Adobe Apollo, browser or application sobriety test.


Ok, so couple of the Adobe guys got all wound up over my previous post about “welcome to the browser market“, as they don’t want the notion that Apollo only exist as a browser out there (fear of being typecast as a one-trick pony, which is perfectly fine to want to change messaging around).

On one hand “it’s not a browser” slogan gets thrown out there (via raiding comments in other peoples sites etc via Adobe staff), but then when you watch Mike Chambers doing a “Channel 9 Scoble” style interview with Christian Cantrell’s, one of the first applications being spun up by Adobe is both Google Maps having vCard access  – and – Amazon.com being surfed within a browser like model.

Now, argue with all on semantics as much as you want, but when you see stuff like this in full view with Adobe staff as the ones running it.

It just sends mixed signals.

My take? I think positioning Adobe Apollo better if you don’t like the browser arguments flowing, as it’s primitive use can be forked easily enough. Apollo Trillian is an Application, Amazing.com + Apollo is a browser expansion pack.

I think the error in all of this is simple, when you bolt in a browser (WebKit) as being part of the Apollo runtime, its easy for people to associate it as that.

It’s still alpha however and beta may adjust this perspective further, so sorry JD “Apps are in part still browsers“.


Comments (3)

  1. nhodge says:

    I think that we are on the cusp of seeing disposable applications.

    Sort of like screensavers circa 1999 used as part of marketing campaigns.

    Instead, people will make ‘branded experiences’ wrapped around a tightly controlled browser.

    Maybe this is where Apollo will end up? skip_intros and disposable apps?

  2. Ken Wilson says:

    You know, I was disappointed when the old Mossyblog went silent but happy again that you reappeared so quickly. However, you’re constant Adobe bashing and now your "it’s a browser" line of reasoning is starting to sound like the worn-out Bush/Cheney "mission accomplished" and "last throes" arguments. The rest of the world knows there so much more involved but you seem stuck with your head in the sand playing the old MS FUD routine. If you want to be a RIA Evangelist for MS – and if MS actually has something to offer in that area – you really need to get on with talking about MS technologies on a deeper tech level. Give up on the constant Adobe bashing before you’re reputation turns to toast. So far you’re just making it look like MS has nothing of value to offer.

  3. scbarnes says:

    Ken:

    This isn’t an Adobe bashing exercise, it’s more of exploring the understanding on how staff within Adobe are saying "It’s not a browser" through-out the blogsphere and online articles (in numbers as well), yet on the flipside the first round of demos they themselves appear to start in this direction of creating browser-centric applications?

    Yeah, I am a Microsoft employee, and my role covers anything that touches the browser so while I gain an understanding that you would prefer I talk shop around WPF & WPF/e I also look after other web-centric technologies within Microsofts offerings.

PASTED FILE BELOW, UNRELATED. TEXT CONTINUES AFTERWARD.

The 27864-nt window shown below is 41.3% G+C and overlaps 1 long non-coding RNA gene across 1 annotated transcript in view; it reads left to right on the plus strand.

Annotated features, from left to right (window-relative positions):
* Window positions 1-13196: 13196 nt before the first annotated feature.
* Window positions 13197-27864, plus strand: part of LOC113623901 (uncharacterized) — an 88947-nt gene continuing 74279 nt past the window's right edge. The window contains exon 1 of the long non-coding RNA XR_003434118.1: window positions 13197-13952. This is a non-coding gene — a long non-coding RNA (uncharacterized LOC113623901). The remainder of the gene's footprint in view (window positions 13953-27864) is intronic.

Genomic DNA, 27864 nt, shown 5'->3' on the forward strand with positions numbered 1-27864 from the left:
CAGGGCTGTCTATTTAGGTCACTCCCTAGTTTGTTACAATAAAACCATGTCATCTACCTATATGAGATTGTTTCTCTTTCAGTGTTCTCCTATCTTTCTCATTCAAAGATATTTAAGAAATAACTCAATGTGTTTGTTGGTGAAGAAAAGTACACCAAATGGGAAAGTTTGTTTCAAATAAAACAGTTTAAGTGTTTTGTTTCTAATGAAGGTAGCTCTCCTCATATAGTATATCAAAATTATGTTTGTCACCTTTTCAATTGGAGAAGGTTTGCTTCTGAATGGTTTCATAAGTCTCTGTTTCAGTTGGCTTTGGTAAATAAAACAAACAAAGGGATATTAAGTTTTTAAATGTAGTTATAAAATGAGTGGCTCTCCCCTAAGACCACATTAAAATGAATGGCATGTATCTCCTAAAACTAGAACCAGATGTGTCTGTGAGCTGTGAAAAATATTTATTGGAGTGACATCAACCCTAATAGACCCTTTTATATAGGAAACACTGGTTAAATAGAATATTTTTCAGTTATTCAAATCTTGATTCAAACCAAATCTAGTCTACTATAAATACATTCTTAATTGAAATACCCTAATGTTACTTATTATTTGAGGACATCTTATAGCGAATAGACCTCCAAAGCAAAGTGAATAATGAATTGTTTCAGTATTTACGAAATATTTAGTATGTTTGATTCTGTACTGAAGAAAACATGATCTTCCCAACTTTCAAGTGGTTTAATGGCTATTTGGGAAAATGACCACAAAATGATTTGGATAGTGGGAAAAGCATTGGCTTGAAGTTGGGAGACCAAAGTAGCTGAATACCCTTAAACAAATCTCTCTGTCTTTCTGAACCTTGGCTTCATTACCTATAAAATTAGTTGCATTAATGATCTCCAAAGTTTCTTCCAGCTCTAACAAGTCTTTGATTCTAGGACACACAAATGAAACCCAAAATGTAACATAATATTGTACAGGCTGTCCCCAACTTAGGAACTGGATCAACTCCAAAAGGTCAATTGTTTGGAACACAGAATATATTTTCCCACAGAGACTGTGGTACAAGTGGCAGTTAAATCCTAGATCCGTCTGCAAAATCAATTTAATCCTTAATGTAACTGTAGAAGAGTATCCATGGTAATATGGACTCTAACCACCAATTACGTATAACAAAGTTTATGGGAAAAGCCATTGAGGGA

To put it in another light, Web Live also comes under my portfolio of coverage and given that Adobe Apollo Runtime is also purpose built for HTML/JavaScript developers then I do have a vested interest in Apollo going forward, so that I can expand on this further when I engage developers.

    The assumption I guess out there is that in order to be a Microsoft Evangelist in the "Adobe world" one must pit WPF/e against FLASH or its considered Adobe bashing?  Yet, there are many pieces to the Microsoft web platform puzzle, and Adobe whilst they believe we are at odds with one another (in some cases yes) there is still a desire and need to also colloborate and interop with each other.

    Here’s the final thing that I need to address in this space, whilst yes I could sit here all day talking up WPF and its greatness (which I plan to once i’ve got something more to talk about other then what others cover – I don’t believe in echoing posts for the sake of blog points?) I also need use Adobe products, much more then I did when I wasn’t Microsoft Employee X and posting same style posts I do now on MossyBlog.com

    Nothing’s really changed in my style & approach overall, just the fact that I’ve now got a Microsoft logo on my t-shirt and have inside knowledge of their products.

    Compare my writing to MossyBlog and you’ll find no real difference, I was critical of FLEX in it’s initial early days, and that was to ensure folks heard the different perspectives on the matter and I was celebrated for giving a "raw" view of Macromedia at the time.

    Lastly, this wasn’t an Adobe bashing this was simply a question "What will the beta hold in terms of messaging going forward".

    Macromedia FLEX had similiar patterns where the messaging was disparate and guys like myself in the field kept getting screwd on Macromedia at the time coming to terms with what they wanted developers to build vs what developers actually built.

    It’s history repeating itself from my perspective and this time round, i wouldn’t mind putting some blog posts out there that hit on some raw nerves as who knows, they may pay attention now that I’ve got a Microsoft logo under my name ?

    Microsoft isn’t just WPF and WPF/e folks, there are other parts :) (clearly I need to post more on this, so Ken, i take your crit on board and apologise if it offends you and will followup with some more Microsoft centric posts to illustrate the depth and breadth of what I cover daily when not in blog-mode)

    Scott.